Background and aims: US hospitals routinely provide food to hospitalized children. The nutritional content of provided foods has not been evaluated. We performed our study to examine meal orders of hospitalized youth and determine whether the nutritional contents of ordered meals meet dietary guidelines.
Methods: We performed a cross-sectional evaluation among hospitalized youth ≥1 y receiving all nutritional intake by mouth and not on a clear liquid diet. Meal orders from hospitalized youth were analyzed for nutritional content. Daily calories, fiber, protein, fat content, and sugar-sweetened beverages ordered were determined and compared with published dietary recommendations. Distribution analyses and odds ratios for meeting v. not meeting dietary recommendations were calculated for select factors and adjusted for hospital length of stay.
Results: 969 meal orders from 247 patients [13 (1, 26) [median (min, max)] years, 50% male, 47% Hispanic] at a tertiary care pediatric hospital were reviewed. Forty-four percent of daily meals exceeded caloric recommendations, 9% met fiber recommendations, 36% met fat recommendations, all met protein requirements, and 53% included sugar-sweetened beverages. Overweight/obese boys <13 y hospitalized ≤7 d were more likely to place meal orders exceeding daily caloric recommendations while Hispanic overweight/obese youth hospitalized ≤7 d were more likely to order sugar-sweetened beverages than inpatient counterparts.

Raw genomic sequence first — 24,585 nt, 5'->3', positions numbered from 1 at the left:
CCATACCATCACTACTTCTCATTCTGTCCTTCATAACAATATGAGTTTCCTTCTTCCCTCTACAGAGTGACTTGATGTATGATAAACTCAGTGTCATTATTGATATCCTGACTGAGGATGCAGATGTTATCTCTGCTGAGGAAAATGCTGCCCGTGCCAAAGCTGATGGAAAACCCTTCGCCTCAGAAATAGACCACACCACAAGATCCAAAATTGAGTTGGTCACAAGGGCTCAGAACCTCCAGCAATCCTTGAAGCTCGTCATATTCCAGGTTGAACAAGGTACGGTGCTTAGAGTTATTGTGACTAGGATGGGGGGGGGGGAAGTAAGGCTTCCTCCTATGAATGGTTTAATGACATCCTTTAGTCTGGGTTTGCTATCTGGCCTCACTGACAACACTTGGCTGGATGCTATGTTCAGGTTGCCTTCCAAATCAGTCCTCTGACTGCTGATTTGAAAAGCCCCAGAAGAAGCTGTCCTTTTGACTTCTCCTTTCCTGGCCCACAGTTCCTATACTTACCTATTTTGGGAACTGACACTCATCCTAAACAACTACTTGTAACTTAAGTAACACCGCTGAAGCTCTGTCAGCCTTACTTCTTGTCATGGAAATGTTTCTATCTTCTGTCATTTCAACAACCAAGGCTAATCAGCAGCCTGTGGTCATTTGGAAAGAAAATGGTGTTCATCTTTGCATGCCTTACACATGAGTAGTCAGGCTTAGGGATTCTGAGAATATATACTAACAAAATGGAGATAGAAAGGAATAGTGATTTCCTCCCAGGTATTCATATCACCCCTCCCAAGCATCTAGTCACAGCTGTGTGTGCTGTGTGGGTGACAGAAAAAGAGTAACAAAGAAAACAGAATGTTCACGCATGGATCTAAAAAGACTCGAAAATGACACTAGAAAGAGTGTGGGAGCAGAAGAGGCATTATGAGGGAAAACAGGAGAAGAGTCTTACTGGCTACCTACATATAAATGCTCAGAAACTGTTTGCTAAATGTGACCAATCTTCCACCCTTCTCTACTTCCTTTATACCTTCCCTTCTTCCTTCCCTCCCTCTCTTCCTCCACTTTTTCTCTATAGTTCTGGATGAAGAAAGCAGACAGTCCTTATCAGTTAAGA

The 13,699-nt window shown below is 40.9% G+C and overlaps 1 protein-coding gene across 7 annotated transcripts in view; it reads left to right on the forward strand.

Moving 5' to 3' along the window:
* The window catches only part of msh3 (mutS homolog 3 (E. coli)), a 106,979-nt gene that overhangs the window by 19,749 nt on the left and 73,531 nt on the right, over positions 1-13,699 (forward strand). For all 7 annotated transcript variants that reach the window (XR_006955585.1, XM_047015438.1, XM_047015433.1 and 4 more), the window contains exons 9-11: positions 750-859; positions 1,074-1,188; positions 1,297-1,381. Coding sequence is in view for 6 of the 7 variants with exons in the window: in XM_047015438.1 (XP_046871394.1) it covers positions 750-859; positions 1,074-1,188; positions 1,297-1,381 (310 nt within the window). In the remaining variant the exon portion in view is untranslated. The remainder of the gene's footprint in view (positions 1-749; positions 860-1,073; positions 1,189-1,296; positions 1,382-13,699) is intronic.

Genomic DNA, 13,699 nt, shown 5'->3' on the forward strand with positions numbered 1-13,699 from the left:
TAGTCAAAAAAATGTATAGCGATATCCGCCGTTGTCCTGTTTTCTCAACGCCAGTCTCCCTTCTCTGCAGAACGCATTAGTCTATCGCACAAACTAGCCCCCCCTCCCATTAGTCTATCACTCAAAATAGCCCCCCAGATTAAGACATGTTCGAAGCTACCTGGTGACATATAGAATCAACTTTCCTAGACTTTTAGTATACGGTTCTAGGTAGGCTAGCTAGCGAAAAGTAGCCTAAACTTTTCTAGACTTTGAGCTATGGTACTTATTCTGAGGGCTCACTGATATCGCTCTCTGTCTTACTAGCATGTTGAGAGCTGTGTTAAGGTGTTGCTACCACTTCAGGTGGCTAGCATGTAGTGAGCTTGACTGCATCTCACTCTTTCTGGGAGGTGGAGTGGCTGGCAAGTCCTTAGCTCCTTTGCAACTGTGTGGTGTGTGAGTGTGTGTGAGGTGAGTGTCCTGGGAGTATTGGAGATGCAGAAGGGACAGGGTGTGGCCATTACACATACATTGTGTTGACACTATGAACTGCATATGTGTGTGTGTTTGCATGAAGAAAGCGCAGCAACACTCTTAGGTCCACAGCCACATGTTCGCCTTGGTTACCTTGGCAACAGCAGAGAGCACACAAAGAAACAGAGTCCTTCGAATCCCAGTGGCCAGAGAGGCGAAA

Conclusions: Pediatric hospital meal orders commonly do not meet dietary guidelines. Hospitals should encourage youth and families to order within nutritional guidelines to prevent additional health risk.
Keywords: Children; Dietary guidelines; Hospital; Nutritive content; Obesity; Overweight.
Copyright © 2016 European Society for Clinical Nutrition and Metabolism. Published by Elsevier Ltd. All rights reserved.